"Tenacity. The determination just to keep going. It is at the end of the day a marathon which has many challenges; the lack of sleep, the stress, the close confines, the interpersonal dynamics, and keeping repeatedly doing the same routines and checks over and over and over. You must push yourself to continually make that happen over 12 months. Tenacity is definitely the main attribute you need.

"Every time you wake up you need to do everything with renewed vigour, renewed enthusiasm and every stopover requires you to knuckle down again to start a new race with new people. The relentlessness of it means you have to make a decision at the beginning that you are going to achieve the goal and nothing is going to stop you. There are points during the race where you think the race is too much and taking too much from you, so the tenacity to keep going is vital."

The 2017-18 race was won by Wendy Tuck, who we interviewed recently on this website, and Dale has a huge amount of respect for this Skipper:

"Wendo's a really good friend of mine and she's one of the most experienced yachtswomen in the world. I have huge admiration for her. She's such a great person and she's invested two races into this win. She came back, and she'd learnt from her previous race the lessons she needed to employ. Her consistency is what got in the bag for her. She's an absolutely amazing person!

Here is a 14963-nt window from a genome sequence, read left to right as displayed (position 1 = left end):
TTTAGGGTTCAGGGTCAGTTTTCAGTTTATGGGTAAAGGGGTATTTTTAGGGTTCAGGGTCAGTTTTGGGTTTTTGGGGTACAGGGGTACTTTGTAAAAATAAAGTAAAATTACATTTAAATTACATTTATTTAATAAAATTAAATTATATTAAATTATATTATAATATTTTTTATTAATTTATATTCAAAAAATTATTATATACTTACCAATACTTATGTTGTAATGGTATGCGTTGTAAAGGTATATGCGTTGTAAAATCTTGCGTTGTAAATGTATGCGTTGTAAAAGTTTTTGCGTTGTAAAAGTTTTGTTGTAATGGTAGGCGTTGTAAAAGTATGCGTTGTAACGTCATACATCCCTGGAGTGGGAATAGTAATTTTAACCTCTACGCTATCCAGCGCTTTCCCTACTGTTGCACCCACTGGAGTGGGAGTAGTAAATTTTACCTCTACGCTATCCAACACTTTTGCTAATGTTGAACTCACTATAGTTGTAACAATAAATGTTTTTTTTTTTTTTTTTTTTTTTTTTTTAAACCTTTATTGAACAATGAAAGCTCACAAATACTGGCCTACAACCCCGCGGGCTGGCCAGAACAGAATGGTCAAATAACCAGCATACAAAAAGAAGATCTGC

"She's tough and she can keep going day after day. Like any of us, she's quite happy to make mistakes and accept the lessons, and she sailed a very consistent race, and that's actually what it takes. You can do amazingly and have some podiums and then have some really big downers, but she had that consistency which comes from her nature and also having done the race before, knowing when to put her foot on the pedal but also when to back off a little bit."

The Clipper Race provides memories which last forever, whether you're a Skipper or a Crewmember. For Dale there were a few key moments: "One point which will be etched in my mind forever was the extreme conditions experienced in the North Pacific. We had phenomenal sea states and hurricane force winds and there were moments in the middle of that where we thought 'This is what we're here for', surfing at 35 knots. Those hours and days are absolutely etched in my mind.

"Another amazing point was sailing into my own home port in Cape Town after a massively competitive race for first and second. Unfortunately we were pipped to first by nine minutes, but the welcome we received there was absolutely fantastic. Also, the start and finish of the Rolex Sydney Hobart Yacht Race was so memorable."

So would Dale recommend to someone who has the right skills to apply to be a Skipper?

"Absolutely go for it! You need to know deep inside of you that you have the tenacity, backed with the experience, but if you do feel you have these attributes then 100%, it's probably one of the most memorable things you'll do in your entire life.

For anyone who has the attributes but perhaps not all of the experience required to be a Clipper Race Skipper, applications for Additionally Qualified Persons (AQP's), supporting the Skipper for the full circumnavigation as a Professional Mate, are open until 20 Jan."

Find out more about the race at